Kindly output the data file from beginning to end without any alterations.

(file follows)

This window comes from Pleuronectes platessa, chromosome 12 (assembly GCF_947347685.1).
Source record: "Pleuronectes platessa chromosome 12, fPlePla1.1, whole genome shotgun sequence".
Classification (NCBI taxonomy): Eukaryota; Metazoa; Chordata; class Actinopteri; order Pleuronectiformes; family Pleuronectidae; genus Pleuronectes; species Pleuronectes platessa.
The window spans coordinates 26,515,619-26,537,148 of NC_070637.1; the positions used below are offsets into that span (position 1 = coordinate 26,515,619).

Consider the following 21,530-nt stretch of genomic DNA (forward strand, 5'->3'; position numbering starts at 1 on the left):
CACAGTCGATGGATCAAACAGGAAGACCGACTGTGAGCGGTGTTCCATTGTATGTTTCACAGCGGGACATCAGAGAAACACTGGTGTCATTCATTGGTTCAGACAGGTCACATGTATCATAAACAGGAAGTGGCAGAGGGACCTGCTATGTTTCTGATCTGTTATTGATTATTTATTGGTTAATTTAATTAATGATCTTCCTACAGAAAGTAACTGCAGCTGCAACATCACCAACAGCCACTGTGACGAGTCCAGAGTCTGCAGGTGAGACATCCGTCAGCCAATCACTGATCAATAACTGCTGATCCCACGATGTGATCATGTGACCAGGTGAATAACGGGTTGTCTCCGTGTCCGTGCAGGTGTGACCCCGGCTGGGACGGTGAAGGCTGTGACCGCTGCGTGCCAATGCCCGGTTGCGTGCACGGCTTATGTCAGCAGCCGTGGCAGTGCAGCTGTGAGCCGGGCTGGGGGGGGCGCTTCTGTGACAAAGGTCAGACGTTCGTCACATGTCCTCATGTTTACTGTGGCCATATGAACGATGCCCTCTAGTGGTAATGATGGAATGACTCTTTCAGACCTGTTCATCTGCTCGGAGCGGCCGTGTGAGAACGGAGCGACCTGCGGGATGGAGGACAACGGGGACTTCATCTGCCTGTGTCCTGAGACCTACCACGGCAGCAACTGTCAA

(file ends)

This window comes from Pleuronectes platessa, chromosome 12 (assembly GCF_947347685.1).
Source record: "Pleuronectes platessa chromosome 12, fPlePla1.1, whole genome shotgun sequence".
Classification (NCBI taxonomy): Eukaryota; Metazoa; Chordata; class Actinopteri; order Pleuronectiformes; family Pleuronectidae; genus Pleuronectes; species Pleuronectes platessa.
The window spans coordinates 26,515,619-26,537,148 of NC_070637.1; the positions used below are offsets into that span (position 1 = coordinate 26,515,619).

Consider the following 21,530-nt stretch of genomic DNA (forward strand, 5'->3'; position numbering starts at 1 on the left):
CACAGTCGATGGATCAAACAGGAAGACCGACTGTGAGCGGTGTTCCATTGTATGTTTCACAGCGGGACATCAGAGAAACACTGGTGTCATTCATTGGTTCAGACAGGTCACATGTATCATAAACAGGAAGTGGCAGAGGGACCTGCTATGTTTCTGATCTGTTATTGATTATTTATTGGTTAATTTAATTAATGATCTTCCTACAGAAAGTAACTGCAGCTGCAACATCACCAACAGCCACTGTGACGAGTCCAGAGTCTGCAGGTGAGACATCCGTCAGCCAATCACTGATCAATAACTGCTGATCCCACGATGTGATCATGTGACCAGGTGAATAACGGGTTGTCTCCGTGTCCGTGCAGGTGTGACCCCGGCTGGGACGGTGAAGGCTGTGACCGCTGCGTGCCAATGCCCGGTTGCGTGCACGGCTTATGTCAGCAGCCGTGGCAGTGCAGCTGTGAGCCGGGCTGGGGGGGGCGCTTCTGTGACAAAGGTCAGACGTTCGTCACATGTCCTCATGTTTACTGTGGCCATATGAACGATGCCCTCTAGTGGTAATGATGGAATGACTCTTTCAGACCTGTTCATCTGCTCGGAGCGGCCGTGTGAGAACGGAGCGACCTGCGGGATGGAGGACAACGGGGACTTCATCTGCCTGTGTCCTGAGACCTACCACGGCAGCAACTGTCAA